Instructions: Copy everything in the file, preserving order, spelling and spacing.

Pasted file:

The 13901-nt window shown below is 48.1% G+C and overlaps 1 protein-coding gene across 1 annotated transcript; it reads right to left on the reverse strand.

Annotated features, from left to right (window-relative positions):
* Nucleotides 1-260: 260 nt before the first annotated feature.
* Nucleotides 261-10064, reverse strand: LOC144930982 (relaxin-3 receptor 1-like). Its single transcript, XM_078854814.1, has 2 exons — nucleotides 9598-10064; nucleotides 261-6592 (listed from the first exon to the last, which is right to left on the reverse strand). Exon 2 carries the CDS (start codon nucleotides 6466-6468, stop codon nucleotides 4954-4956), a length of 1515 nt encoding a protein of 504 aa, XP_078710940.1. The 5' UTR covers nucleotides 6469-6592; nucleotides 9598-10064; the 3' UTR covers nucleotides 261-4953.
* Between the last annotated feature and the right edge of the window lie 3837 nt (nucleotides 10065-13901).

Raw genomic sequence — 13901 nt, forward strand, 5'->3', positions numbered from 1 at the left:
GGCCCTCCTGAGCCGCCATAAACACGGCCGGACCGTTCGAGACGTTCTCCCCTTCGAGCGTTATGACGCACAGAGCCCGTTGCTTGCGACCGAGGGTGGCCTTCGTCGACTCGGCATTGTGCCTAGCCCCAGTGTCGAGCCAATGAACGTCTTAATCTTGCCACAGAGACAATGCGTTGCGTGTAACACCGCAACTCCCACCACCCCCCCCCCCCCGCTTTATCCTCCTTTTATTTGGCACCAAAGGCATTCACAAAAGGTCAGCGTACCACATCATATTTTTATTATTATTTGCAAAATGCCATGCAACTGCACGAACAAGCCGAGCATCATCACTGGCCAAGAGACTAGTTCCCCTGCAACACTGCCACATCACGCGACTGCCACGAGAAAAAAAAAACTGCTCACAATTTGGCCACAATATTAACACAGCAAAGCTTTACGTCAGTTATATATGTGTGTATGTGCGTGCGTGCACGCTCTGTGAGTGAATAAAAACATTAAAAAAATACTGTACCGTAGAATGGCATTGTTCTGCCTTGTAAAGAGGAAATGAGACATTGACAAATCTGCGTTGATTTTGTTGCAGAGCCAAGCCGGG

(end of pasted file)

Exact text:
The 13901-nt window shown below is 48.1% G+C and overlaps 1 protein-coding gene across 1 annotated transcript; it reads right to left on the reverse strand.

Annotated features, from left to right (window-relative positions):
* Nucleotides 1-260: 260 nt before the first annotated feature.
* Nucleotides 261-10064, reverse strand: LOC144930982 (relaxin-3 receptor 1-like). Its single transcript, XM_078854814.1, has 2 exons — nucleotides 9598-10064; nucleotides 261-6592 (listed from the first exon to the last, which is right to left on the reverse strand). Exon 2 carries the CDS (start codon nucleotides 6466-6468, stop codon nucleotides 4954-4956), a length of 1515 nt encoding a protein of 504 aa, XP_078710940.1. The 5' UTR covers nucleotides 6469-6592; nucleotides 9598-10064; the 3' UTR covers nucleotides 261-4953.
* Between the last annotated feature and the right edge of the window lie 3837 nt (nucleotides 10065-13901).

Raw genomic sequence — 13901 nt, forward strand, 5'->3', positions numbered from 1 at the left:
GGCCCTCCTGAGCCGCCATAAACACGGCCGGACCGTTCGAGACGTTCTCCCCTTCGAGCGTTATGACGCACAGAGCCCGTTGCTTGCGACCGAGGGTGGCCTTCGTCGACTCGGCATTGTGCCTAGCCCCAGTGTCGAGCCAATGAACGTCTTAATCTTGCCACAGAGACAATGCGTTGCGTGTAACACCGCAACTCCCACCACCCCCCCCCCCCCGCTTTATCCTCCTTTTATTTGGCACCAAAGGCATTCACAAAAGGTCAGCGTACCACATCATATTTTTATTATTATTTGCAAAATGCCATGCAACTGCACGAACAAGCCGAGCATCATCACTGGCCAAGAGACTAGTTCCCCTGCAACACTGCCACATCACGCGACTGCCACGAGAAAAAAAAAACTGCTCACAATTTGGCCACAATATTAACACAGCAAAGCTTTACGTCAGTTATATATGTGTGTATGTGCGTGCGTGCACGCTCTGTGAGTGAATAAAAACATTAAAAAAATACTGTACCGTAGAATGGCATTGTTCTGCCTTGTAAAGAGGAAATGAGACATTGACAAATCTGCGTTGATTTTGTTGCAGAGCCAAGCCGGG